Mini PCs are becoming increasingly popular with each passing year, and not just because they are nowadays able to rival the computing power of traditional tower PCs. Often referred to as Next Unit of Computing (NUC) PCs by Intel, some of their benefits include portability and higher flexibility. As such, you can easily take the unit with you wherever you go, and of course, have an easier time transporting and setting it up if you’re moving house. No wonder, as these diminutive devices can have a footprint of less than 100 x 100 mm.
(Image above: Intel NUC circuit board. Image: Intel Corp.)
But that’s just the beginning, as modern mini PC technology is becoming more refined and powerful, with their cases able to accommodate innovative hardware such as the latest Intel processors and enough RAM to make multitasking and high-end gaming a breeze. Before you get your credit card out, though, let’s take a look at some of the essential considerations that will help you make this your best purchase of 2019.
Build it Yourself or Buy a Finished Product?
There are consumers that like to build their own rigs, and then there are those that want to buy a finished product that will be up and running in a matter of minutes. The mini PC market caters to both demographics, and you can choose according to your preference and level of PC-building experience.
Keep in mind that “bare-bone” mini PCs, although much cheaper than their ready-to-go counterparts, come only with the case, the motherboard, and the processor (Wi-Fi, Bluetooth, and USB ports are included on both models). This means that procuring and installing the RAM and the hard drive will fall on your shoulders. This is a good option if you want to reuse old PC parts, but make sure to check if they are compatible first.
Deciding on the CPU Manufacturer
AMD and Intel have been at war over the CPU throne for what seems like ages now, and when choosing a mini PC, picking the right brand from the start will be imperative. This is because you cannot replace the CPU as it comes integrated into the motherboard—you actually can do this yourself, but it will void the warranty. Be sure to research both options for this particular purpose, and pay special attention to laptop processors, as mini PCs use only this type of CPU.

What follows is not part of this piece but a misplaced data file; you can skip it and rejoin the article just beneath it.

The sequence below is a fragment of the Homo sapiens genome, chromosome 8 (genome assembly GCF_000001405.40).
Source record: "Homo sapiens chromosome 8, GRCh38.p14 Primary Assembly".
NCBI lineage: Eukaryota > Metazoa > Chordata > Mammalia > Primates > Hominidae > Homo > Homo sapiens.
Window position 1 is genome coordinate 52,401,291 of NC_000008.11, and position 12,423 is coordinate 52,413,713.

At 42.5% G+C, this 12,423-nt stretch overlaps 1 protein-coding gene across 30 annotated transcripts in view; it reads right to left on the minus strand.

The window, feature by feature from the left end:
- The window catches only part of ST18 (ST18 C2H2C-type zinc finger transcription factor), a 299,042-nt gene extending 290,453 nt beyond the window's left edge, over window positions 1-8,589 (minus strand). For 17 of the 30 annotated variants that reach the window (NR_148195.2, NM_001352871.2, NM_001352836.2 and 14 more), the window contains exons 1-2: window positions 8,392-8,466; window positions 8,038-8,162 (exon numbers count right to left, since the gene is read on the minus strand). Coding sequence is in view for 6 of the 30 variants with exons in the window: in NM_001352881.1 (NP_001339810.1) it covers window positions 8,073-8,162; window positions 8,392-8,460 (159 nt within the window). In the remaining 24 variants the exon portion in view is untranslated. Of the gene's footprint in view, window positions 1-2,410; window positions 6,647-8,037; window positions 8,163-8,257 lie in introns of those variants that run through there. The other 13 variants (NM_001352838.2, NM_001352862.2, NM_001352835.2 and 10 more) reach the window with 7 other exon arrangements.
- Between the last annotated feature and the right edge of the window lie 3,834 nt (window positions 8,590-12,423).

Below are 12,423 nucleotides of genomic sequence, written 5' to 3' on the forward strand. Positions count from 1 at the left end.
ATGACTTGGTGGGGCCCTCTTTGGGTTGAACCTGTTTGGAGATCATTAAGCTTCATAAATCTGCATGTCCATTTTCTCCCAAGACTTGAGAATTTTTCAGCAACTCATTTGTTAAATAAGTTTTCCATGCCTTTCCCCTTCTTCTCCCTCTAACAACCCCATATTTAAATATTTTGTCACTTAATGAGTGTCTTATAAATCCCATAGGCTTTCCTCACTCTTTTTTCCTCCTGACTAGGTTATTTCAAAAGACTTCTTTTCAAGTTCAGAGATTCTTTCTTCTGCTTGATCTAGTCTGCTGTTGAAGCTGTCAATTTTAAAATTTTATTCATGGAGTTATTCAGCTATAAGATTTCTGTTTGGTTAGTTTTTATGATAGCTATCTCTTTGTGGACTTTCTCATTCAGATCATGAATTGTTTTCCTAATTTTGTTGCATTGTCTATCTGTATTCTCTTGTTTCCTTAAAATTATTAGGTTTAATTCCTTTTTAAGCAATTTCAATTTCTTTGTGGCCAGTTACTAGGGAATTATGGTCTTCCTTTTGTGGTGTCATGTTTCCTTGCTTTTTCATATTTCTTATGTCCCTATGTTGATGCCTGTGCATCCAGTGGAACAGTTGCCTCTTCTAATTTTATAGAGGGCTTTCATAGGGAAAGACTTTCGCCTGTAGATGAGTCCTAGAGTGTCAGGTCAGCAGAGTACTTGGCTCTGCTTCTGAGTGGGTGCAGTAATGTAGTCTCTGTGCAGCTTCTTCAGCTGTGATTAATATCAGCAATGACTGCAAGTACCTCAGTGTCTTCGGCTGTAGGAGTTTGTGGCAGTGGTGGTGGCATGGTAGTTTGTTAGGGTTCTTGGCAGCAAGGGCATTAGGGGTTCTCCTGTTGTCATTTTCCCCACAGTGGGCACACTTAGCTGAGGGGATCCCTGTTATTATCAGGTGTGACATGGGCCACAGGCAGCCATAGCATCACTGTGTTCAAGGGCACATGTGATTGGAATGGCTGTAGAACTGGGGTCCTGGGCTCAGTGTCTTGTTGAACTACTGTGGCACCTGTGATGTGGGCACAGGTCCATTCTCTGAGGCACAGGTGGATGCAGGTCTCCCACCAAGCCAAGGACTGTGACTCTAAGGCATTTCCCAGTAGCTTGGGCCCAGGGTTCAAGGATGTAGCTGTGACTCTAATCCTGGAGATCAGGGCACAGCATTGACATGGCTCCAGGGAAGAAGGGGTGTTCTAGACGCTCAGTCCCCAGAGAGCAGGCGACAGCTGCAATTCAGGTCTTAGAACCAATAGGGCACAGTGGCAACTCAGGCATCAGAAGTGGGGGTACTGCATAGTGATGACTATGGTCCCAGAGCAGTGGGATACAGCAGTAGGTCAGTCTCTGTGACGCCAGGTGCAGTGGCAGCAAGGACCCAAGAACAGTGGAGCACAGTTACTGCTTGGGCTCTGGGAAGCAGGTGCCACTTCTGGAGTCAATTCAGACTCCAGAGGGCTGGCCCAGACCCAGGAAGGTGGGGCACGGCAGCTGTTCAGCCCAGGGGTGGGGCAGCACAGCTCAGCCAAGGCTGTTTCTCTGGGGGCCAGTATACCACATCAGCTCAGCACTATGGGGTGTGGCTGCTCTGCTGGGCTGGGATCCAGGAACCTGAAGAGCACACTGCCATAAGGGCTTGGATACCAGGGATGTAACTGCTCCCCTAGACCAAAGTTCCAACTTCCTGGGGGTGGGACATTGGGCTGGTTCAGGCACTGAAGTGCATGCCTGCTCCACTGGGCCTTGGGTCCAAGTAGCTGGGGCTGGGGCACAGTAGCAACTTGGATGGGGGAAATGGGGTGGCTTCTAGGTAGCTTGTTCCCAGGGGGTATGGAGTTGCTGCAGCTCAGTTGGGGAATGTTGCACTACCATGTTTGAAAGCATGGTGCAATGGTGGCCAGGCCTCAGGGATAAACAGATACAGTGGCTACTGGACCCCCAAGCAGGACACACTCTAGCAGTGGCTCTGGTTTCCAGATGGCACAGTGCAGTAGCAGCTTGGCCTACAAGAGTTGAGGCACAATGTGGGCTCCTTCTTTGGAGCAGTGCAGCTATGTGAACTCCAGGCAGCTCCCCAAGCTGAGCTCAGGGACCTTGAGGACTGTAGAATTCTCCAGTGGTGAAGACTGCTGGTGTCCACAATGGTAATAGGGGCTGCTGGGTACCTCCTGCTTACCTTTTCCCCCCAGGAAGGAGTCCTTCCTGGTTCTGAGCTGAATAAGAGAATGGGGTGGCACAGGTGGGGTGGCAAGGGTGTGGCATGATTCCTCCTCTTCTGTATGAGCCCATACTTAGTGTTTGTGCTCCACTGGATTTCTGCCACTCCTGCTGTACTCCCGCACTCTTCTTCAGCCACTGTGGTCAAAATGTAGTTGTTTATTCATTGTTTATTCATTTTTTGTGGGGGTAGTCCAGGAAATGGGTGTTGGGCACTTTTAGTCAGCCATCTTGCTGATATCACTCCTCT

Durability and Temperature Control
When you have a standard tower PC, you can easily optimize cooling and temperature control, and upgrade whenever you like with liquid cooling and additional fans. The same cannot be said for mini PCs, so you need to take the problem of temperature control and overall durability seriously before you invest.
A sound way to avoid a mini PC overheating or breaking down two months out of the box is to look for an industrial grade fanless PC that has no moving parts and has a high temperature threshold – at least 60°C in ambient temperature. These models will offer high reliability in all conditions, ensuring their longevity no matter how you use them.
Decide on the Hard Drive or SSD
The amount of storage in a PC is important, but with the birth of the high-powered SSD drives, the speed and performance of the hard drive must also be taken into account. Not long ago, HDD drives dominated the market, however SSDs are quickly becoming the preferential choice for those looking for unimpeded performance across the board.
That said, they do cost more. In regards to mini PCs, you can choose between two types: M.2 and 2.5-inch drives. While the M.2 is flash storage only, the 2.5 gives you the freedom to choose between HDD and SSD drives. If you’re an SSD aficionado, though, there is no reason not to choose the M.2 option.
A Note on Peripherals and RAM
Mini PCs don’t come with peripherals, so you will need to obtain the right keyboard, monitor, speakers, and mouse. As long as your old peripherals are compatible with the mini PC you’re considering, you’re good to go. Always do your research beforehand, though.
A word of caution about RAM as well. Mini PCs support only laptop RAM, so you won’t be able to stick your traditional RAM into this unit. What’s more, the majority of mini PCs have only two RAM slots, so invest in the most powerful laptop RAM sticks to get the biggest bang for your buck.
Always Assess the Upgrade Potential
Lastly, always keep in mind the overall upgrade potential of your machine. Mini PCs are inherently powerful (depending how much you pay for them), and they typically have a long lifecycle, meaning that they can serve you for years to come. However, at some point you might find yourself wanting more processing power or a better graphics card. Make sure your unit allows such alterations before you buy.
Portable PCs are the way of the future, and as people are increasingly taking their favourite gadgets on the road with them, traditional tower PCs are becoming obsolete. If you’re considering buying a mini PC this year, let these tips guide you towards the most cost-effective decision.